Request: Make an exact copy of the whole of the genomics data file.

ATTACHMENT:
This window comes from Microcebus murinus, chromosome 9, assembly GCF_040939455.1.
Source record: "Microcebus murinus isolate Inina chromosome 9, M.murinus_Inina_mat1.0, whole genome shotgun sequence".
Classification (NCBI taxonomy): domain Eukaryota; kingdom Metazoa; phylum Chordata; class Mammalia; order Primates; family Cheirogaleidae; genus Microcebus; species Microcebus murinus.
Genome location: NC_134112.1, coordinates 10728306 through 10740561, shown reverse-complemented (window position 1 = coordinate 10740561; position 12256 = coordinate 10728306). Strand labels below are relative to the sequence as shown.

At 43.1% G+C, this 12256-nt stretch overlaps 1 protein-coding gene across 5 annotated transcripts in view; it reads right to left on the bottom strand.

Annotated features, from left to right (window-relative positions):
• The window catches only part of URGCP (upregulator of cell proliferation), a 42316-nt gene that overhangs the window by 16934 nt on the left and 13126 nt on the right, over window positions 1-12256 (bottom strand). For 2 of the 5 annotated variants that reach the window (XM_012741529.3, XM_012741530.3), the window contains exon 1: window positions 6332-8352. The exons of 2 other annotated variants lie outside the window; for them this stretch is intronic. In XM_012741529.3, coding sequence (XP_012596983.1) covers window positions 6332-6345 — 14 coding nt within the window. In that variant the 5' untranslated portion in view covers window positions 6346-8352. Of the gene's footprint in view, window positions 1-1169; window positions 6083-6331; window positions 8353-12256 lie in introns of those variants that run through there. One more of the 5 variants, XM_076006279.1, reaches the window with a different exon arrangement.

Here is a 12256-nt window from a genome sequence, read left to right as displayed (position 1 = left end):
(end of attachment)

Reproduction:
This window comes from Microcebus murinus, chromosome 9, assembly GCF_040939455.1.
Source record: "Microcebus murinus isolate Inina chromosome 9, M.murinus_Inina_mat1.0, whole genome shotgun sequence".
Classification (NCBI taxonomy): domain Eukaryota; kingdom Metazoa; phylum Chordata; class Mammalia; order Primates; family Cheirogaleidae; genus Microcebus; species Microcebus murinus.
Genome location: NC_134112.1, coordinates 10728306 through 10740561, shown reverse-complemented (window position 1 = coordinate 10740561; position 12256 = coordinate 10728306). Strand labels below are relative to the sequence as shown.

At 43.1% G+C, this 12256-nt stretch overlaps 1 protein-coding gene across 5 annotated transcripts in view; it reads right to left on the bottom strand.

Annotated features, from left to right (window-relative positions):
• The window catches only part of URGCP (upregulator of cell proliferation), a 42316-nt gene that overhangs the window by 16934 nt on the left and 13126 nt on the right, over window positions 1-12256 (bottom strand). For 2 of the 5 annotated variants that reach the window (XM_012741529.3, XM_012741530.3), the window contains exon 1: window positions 6332-8352. The exons of 2 other annotated variants lie outside the window; for them this stretch is intronic. In XM_012741529.3, coding sequence (XP_012596983.1) covers window positions 6332-6345 — 14 coding nt within the window. In that variant the 5' untranslated portion in view covers window positions 6346-8352. Of the gene's footprint in view, window positions 1-1169; window positions 6083-6331; window positions 8353-12256 lie in introns of those variants that run through there. One more of the 5 variants, XM_076006279.1, reaches the window with a different exon arrangement.

Here is a 12256-nt window from a genome sequence, read left to right as displayed (position 1 = left end):